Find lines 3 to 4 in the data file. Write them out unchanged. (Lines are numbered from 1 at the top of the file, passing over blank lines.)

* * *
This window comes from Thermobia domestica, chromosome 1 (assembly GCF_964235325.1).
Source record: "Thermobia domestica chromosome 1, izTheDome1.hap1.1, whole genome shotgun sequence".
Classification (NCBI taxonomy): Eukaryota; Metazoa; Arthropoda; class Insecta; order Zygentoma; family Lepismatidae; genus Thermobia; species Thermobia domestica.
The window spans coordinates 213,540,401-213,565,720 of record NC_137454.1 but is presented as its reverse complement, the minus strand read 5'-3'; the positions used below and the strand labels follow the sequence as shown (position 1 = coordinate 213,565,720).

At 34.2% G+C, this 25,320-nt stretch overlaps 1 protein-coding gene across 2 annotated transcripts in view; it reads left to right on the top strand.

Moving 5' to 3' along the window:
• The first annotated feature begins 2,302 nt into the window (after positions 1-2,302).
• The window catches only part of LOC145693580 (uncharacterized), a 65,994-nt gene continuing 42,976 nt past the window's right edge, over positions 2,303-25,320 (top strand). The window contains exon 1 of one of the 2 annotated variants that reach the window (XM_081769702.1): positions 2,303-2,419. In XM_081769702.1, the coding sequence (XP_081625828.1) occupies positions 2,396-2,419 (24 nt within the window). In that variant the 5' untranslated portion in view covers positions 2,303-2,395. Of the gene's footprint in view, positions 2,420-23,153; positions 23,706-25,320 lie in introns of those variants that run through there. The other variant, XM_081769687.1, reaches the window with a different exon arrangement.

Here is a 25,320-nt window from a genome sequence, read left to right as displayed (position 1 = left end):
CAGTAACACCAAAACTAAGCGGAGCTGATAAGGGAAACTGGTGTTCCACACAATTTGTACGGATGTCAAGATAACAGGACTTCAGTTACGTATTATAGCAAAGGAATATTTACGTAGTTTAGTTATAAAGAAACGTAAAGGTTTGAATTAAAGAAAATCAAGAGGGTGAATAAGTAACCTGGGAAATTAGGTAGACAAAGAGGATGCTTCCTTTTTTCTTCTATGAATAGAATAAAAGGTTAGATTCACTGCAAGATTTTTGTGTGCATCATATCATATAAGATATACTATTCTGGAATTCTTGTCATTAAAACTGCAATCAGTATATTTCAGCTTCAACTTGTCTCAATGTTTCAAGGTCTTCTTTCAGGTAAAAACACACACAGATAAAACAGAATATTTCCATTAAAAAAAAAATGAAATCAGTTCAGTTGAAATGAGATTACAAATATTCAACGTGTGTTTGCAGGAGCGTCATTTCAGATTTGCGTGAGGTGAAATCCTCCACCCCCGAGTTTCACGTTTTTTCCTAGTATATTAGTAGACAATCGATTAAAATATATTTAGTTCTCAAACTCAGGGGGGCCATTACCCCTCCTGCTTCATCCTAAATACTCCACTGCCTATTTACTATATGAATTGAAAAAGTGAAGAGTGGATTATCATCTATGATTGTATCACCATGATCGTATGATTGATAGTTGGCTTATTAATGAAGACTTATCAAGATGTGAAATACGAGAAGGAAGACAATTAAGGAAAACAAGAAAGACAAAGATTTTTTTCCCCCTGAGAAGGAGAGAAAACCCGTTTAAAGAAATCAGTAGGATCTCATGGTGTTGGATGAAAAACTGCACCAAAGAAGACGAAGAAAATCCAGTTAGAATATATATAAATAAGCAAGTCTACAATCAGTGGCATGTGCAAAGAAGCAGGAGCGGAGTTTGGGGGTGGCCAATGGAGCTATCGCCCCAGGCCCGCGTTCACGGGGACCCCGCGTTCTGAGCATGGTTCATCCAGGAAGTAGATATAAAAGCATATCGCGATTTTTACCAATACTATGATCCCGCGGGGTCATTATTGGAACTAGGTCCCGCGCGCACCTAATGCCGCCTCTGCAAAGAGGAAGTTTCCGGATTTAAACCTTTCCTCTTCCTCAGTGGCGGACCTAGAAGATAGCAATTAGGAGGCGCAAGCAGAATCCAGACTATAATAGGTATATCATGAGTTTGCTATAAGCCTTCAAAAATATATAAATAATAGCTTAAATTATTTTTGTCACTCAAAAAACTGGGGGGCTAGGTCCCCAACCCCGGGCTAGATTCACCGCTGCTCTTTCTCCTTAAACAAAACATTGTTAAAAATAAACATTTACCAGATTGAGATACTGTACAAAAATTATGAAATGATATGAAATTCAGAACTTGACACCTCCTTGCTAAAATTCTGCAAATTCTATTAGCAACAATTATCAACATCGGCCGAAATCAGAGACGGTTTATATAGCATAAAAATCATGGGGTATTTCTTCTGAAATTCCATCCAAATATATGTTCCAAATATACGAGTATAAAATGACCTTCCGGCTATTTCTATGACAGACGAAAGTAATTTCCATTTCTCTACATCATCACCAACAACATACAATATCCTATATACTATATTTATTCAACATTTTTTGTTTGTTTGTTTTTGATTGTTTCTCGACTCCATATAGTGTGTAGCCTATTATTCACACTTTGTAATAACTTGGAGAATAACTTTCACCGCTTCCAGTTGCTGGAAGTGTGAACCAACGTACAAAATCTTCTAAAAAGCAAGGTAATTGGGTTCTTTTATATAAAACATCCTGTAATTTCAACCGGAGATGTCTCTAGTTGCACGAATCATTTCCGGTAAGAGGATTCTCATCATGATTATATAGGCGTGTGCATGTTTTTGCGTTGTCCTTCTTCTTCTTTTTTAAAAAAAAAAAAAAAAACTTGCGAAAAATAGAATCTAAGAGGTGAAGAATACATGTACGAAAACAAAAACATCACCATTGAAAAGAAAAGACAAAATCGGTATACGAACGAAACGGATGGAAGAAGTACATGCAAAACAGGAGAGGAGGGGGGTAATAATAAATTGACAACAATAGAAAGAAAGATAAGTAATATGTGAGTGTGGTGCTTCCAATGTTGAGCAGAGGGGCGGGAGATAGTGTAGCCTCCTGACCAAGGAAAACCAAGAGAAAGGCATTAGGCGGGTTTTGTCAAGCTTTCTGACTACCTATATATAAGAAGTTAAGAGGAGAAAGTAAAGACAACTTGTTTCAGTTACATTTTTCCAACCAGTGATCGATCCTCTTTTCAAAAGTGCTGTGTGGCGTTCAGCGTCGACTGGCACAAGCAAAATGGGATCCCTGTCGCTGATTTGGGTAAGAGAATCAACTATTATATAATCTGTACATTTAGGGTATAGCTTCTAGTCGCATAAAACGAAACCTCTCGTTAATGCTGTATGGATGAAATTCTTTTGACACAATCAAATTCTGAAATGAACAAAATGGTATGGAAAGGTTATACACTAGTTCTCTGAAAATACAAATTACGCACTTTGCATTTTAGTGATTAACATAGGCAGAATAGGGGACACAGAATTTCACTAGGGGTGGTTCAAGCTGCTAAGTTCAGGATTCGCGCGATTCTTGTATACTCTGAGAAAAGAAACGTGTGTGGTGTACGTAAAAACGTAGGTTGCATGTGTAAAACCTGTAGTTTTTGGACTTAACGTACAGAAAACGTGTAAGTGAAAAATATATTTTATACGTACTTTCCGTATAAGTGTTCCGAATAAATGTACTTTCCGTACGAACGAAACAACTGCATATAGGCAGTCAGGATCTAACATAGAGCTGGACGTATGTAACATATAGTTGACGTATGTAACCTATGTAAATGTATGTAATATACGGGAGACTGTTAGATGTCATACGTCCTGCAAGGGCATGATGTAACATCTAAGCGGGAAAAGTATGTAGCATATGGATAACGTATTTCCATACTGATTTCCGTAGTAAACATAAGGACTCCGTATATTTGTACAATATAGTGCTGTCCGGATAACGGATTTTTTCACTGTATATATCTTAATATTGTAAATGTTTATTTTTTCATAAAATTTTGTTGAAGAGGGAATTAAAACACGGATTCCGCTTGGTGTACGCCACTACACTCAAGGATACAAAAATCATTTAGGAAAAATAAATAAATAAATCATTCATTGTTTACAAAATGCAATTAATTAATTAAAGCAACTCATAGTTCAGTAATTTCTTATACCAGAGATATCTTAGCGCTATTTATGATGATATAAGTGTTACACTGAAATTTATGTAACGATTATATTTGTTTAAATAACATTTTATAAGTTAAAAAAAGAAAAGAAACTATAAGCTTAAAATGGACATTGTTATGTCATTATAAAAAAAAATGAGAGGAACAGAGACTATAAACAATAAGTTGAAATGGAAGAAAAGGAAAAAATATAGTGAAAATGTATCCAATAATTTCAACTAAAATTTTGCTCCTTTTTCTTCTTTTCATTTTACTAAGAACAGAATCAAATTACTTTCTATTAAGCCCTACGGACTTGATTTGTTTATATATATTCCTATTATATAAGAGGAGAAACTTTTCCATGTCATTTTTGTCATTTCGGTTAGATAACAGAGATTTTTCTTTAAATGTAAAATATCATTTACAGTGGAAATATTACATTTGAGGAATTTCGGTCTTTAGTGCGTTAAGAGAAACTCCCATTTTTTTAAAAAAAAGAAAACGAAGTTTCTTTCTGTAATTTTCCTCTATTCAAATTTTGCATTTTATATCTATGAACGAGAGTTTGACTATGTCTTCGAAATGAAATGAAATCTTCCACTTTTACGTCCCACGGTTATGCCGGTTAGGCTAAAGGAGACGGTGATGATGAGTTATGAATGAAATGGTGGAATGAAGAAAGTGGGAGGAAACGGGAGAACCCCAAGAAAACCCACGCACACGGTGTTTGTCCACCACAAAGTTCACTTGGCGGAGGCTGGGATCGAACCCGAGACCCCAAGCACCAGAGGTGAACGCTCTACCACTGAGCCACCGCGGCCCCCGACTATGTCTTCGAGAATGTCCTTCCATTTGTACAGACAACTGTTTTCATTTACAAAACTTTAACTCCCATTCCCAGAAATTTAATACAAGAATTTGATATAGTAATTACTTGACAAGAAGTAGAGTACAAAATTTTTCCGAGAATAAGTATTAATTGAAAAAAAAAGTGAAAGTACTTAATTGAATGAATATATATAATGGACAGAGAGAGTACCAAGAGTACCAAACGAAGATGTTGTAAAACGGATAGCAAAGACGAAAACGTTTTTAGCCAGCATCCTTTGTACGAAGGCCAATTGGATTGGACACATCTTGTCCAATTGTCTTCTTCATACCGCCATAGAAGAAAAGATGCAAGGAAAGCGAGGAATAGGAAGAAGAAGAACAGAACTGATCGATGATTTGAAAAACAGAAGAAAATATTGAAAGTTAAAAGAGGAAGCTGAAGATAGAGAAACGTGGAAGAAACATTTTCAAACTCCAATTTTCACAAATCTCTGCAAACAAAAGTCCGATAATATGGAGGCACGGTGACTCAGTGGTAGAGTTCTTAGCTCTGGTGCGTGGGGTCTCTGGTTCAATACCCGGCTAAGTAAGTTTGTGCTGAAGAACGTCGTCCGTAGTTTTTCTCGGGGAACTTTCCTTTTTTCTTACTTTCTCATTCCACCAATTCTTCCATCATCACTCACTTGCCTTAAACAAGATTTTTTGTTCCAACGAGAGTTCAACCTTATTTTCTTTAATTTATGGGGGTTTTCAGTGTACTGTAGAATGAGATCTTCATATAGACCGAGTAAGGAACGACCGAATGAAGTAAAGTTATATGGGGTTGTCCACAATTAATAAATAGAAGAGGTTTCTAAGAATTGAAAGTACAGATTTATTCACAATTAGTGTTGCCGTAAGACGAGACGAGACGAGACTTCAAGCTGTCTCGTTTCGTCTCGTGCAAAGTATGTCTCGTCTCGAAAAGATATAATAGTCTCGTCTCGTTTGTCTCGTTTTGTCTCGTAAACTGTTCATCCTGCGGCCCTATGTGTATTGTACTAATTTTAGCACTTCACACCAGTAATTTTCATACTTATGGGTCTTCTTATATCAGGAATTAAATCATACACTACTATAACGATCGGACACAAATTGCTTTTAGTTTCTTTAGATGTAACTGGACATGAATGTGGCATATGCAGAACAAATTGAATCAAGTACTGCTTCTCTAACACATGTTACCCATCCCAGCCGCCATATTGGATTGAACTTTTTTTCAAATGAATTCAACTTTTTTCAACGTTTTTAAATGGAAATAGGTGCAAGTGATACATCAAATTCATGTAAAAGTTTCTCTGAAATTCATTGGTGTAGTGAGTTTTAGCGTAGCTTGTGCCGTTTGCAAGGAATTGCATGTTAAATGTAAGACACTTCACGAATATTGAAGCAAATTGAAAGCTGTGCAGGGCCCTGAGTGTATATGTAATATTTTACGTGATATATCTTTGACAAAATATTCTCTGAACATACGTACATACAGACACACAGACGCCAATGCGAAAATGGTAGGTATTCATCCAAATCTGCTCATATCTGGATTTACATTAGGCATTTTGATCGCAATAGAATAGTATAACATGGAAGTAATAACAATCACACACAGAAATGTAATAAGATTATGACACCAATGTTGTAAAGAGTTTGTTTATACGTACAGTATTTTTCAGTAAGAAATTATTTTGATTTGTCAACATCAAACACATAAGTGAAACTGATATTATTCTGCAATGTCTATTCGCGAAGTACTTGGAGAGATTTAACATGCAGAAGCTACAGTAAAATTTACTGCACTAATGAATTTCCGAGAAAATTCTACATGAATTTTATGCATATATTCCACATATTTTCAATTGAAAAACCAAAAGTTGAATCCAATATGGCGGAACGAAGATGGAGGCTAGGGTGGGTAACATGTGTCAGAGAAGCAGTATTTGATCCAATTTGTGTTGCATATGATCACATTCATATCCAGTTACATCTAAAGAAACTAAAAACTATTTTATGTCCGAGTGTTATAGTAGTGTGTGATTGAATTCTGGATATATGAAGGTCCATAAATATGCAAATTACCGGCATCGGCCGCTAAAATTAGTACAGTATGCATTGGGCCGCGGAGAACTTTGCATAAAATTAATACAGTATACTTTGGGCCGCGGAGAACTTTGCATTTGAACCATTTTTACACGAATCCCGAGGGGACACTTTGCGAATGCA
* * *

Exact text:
Classification (NCBI taxonomy): Eukaryota; Metazoa; Arthropoda; class Insecta; order Zygentoma; family Lepismatidae; genus Thermobia; species Thermobia domestica.
The window spans coordinates 213,540,401-213,565,720 of record NC_137454.1 but is presented as its reverse complement, the minus strand read 5'-3'; the positions used below and the strand labels follow the sequence as shown (position 1 = coordinate 213,565,720).